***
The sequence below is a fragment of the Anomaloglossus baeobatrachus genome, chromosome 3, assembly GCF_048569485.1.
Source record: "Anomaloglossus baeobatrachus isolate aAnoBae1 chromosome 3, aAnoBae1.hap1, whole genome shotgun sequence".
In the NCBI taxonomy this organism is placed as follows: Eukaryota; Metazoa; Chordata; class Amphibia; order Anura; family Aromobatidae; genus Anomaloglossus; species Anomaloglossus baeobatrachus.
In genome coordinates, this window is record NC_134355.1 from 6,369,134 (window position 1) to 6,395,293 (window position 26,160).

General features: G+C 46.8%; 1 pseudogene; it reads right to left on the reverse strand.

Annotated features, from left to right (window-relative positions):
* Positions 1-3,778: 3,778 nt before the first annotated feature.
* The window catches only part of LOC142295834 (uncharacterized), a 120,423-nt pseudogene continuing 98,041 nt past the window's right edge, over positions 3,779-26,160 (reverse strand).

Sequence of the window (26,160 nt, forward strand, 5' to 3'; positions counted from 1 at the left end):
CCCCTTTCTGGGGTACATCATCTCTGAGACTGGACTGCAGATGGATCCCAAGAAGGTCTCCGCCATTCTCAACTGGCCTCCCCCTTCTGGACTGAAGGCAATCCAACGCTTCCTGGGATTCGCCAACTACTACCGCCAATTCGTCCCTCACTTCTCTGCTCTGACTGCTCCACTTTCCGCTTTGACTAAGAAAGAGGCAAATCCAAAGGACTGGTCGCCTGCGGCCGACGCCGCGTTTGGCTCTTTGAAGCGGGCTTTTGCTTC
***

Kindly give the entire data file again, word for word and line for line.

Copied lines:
The sequence below is a fragment of the Anomaloglossus baeobatrachus genome, chromosome 3, assembly GCF_048569485.1.
Source record: "Anomaloglossus baeobatrachus isolate aAnoBae1 chromosome 3, aAnoBae1.hap1, whole genome shotgun sequence".
In the NCBI taxonomy this organism is placed as follows: Eukaryota; Metazoa; Chordata; class Amphibia; order Anura; family Aromobatidae; genus Anomaloglossus; species Anomaloglossus baeobatrachus.
In genome coordinates, this window is record NC_134355.1 from 6,369,134 (window position 1) to 6,395,293 (window position 26,160).

General features: G+C 46.8%; 1 pseudogene; it reads right to left on the reverse strand.

Annotated features, from left to right (window-relative positions):
* Positions 1-3,778: 3,778 nt before the first annotated feature.
* The window catches only part of LOC142295834 (uncharacterized), a 120,423-nt pseudogene continuing 98,041 nt past the window's right edge, over positions 3,779-26,160 (reverse strand).

Sequence of the window (26,160 nt, forward strand, 5' to 3'; positions counted from 1 at the left end):
CCCCTTTCTGGGGTACATCATCTCTGAGACTGGACTGCAGATGGATCCCAAGAAGGTCTCCGCCATTCTCAACTGGCCTCCCCCTTCTGGACTGAAGGCAATCCAACGCTTCCTGGGATTCGCCAACTACTACCGCCAATTCGTCCCTCACTTCTCTGCTCTGACTGCTCCACTTTCCGCTTTGACTAAGAAAGAGGCAAATCCAAAGGACTGGTCGCCTGCGGCCGACGCCGCGTTTGGCTCTTTGAAGCGGGCTTTTGCTTC